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What sort of society and values does Oscar Wilde present in “Importance of being Earnest”?

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What sort of society and values does Oscar Wilde present in "Importance of being Earnest"? In the days when the play was set, people were spilt into three different classes. There were the Upper class people, who lived in an aristocrat society, who mainly invested from lands. Then, there were the tradesmen, who had "new wealth" which they made from their businesses. Finally, you would have the lower class people, who were the servants of the upper classes. The characters in the play are leading a comfortable life. They live in a sophisticated life style, where everything for them is a breeze, they have servants to do all the work for them, while they sit and relax. They lead a superior life style, everyone under them has to look up to them. The lower classes are expected to respect them. In act 1, when Lady Bracknell visits Algernon, he had eaten all the cucumber sandwiches, which were especially made for her. As a good and loyal servant should do, Lane lies to get his master out of trouble, which is what all good servants should do. Algernon quotes, "...if the lower orders don't set us a good example, what on earth is the use of them?" This shows what they thought of the lower classes as being their "guide to life". Lady Bracknell quotes, "Nor do I approve in anyway of the modern sympathy with invalids" when speaking to Algernon about Mr Bunbury. She says this with coldness and in an uncaring way. The aristocrat society lives on an unearned income. They, do not have to work for their living, they needn't a job. ...read more.


Gwendolen says, "There is something in that name that inspires absolute confidence" She says that she was destined to love him as soon as she heard the name mentioned. She says that the name, "Produces vibrations" This shows us that the first thing Gwendolen looks for in a man is his name. "Your Christian name has an irresistible fascination," quotes Gwendolen. The name Jack sounds such a plain name, when you think of Jack, you think of someone who lives in the country, who is quite plain and simple. The name Ernest though, sounds more aristocrat and when saying it, Ernest sounds more interesting than Jack does. She looks for a husband who will listen and do everything she commands, just how Lady Bracknell treats her husband. I know this, from the line Gwendolen says at the end of her engagement discussion with Jack. She says, "I hope you will always look at me just like that, especially when there are other people present" referring to Jack's blue eyes, like a puppy-dog face. She wants him to be like a dog on a leash that she can take with her anywhere and have him well trained. Cecily, a more plain girl, it would seem, but she is also picky with names. She and Gwendolen both say that they, "pity any poor married woman whose husband is not called Ernest." Algernon thinks his name is rather an aristocratic name, but Cecily would only give all her love to someone with the name of Ernest. She here is being a little judgmental towards the name of a person. It's like how Gwendolen first met Cecily, Cecily told her, her name and Gwendolen in turn replies, "What a very sweet name! ...read more.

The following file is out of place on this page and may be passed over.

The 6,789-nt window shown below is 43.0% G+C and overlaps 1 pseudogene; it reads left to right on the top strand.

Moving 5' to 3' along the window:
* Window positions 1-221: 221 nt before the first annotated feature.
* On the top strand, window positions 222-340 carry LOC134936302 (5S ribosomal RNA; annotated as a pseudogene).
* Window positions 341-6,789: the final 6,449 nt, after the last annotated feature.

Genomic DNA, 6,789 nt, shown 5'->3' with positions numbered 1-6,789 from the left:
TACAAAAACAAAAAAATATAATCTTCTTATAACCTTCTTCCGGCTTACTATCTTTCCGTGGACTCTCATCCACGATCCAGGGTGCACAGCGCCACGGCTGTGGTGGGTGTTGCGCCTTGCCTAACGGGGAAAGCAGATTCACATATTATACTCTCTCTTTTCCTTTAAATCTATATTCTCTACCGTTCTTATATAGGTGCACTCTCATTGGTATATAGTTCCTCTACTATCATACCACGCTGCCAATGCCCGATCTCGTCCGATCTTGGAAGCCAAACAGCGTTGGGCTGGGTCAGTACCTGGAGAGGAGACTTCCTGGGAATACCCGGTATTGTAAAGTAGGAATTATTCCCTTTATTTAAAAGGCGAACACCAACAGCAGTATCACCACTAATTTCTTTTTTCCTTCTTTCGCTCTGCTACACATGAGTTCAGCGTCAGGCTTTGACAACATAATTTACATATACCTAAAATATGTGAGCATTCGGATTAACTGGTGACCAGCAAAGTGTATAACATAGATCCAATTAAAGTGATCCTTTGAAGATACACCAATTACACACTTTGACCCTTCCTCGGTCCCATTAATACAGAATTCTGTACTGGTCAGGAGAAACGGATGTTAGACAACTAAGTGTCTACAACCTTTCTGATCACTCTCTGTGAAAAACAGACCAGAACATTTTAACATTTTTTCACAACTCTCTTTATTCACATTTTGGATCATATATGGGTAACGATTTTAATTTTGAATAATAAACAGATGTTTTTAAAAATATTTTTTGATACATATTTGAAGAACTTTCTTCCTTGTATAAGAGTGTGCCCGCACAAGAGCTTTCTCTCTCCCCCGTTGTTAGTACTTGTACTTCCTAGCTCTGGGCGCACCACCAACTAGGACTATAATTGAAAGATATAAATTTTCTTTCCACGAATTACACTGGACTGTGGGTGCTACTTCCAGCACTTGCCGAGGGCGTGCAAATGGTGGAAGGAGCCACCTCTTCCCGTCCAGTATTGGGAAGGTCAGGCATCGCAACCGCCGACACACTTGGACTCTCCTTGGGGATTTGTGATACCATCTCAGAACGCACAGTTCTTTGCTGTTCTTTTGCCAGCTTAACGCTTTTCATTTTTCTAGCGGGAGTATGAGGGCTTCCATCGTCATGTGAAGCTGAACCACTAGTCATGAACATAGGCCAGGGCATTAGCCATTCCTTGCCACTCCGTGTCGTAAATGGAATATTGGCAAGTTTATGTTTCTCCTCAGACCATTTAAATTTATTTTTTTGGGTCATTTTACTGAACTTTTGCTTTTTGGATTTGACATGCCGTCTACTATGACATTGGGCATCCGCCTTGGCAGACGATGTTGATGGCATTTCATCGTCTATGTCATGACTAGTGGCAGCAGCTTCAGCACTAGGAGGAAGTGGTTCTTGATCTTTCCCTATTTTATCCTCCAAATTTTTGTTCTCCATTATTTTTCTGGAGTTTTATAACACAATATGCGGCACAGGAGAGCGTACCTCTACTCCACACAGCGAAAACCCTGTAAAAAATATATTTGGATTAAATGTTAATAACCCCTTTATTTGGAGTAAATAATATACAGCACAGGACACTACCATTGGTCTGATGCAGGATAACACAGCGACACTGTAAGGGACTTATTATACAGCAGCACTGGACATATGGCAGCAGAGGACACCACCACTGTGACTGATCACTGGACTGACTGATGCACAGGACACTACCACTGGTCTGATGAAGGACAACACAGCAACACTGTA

Lady Bracknell quotes, "That in families of high position strange coincidences are not suppose to occur," referring to the confusion of Jack's true identity. She is trying to say that only the common would find themselves in these inexplicable situations. People, according to Lady Bracknell, are only considered respected, if they are seen at social gatherings and dinner parties. "...They count as Tories. They dine with us." And "Indeed I am told that one of the Mr Markby's is occasionally to be seen as dinner parties. So far I am satisfied." These are examples of this way of judging people by their attendance to social parties, that Lady Bracknell says in the play. People who went to Oxford were said to be truthful people, but this is a lie as Algernon went to Oxford and has told many lies in the play. Algernon says, "Literacy criticism should be left to those who didn't go to university," Therefore the ones who could not afford to attend universities, but earn a living from writing critical comments in the newspapers. The uproar between Cecily and Gwendolen, is quite amusing, as they both have to try and control their surge of anger, for the sake of their reputation. They don't want Merriman to see them having a bickering, which could break out into violence, that is not what an upper class lady would do, it's something that you would see the lower class do. Gwendolen throws such snoberish comments at Cecily. "Sugar is not fashionable anymore," and "Cake is rarely seen at the best houses nowadays," which really puts Cecily down. Gwendolen tells Cecily that she hates crowds, which is ironic, as Cecily replies to this, "I suppose that's why you live in town?" and Gwendolen is furious. ...read more.

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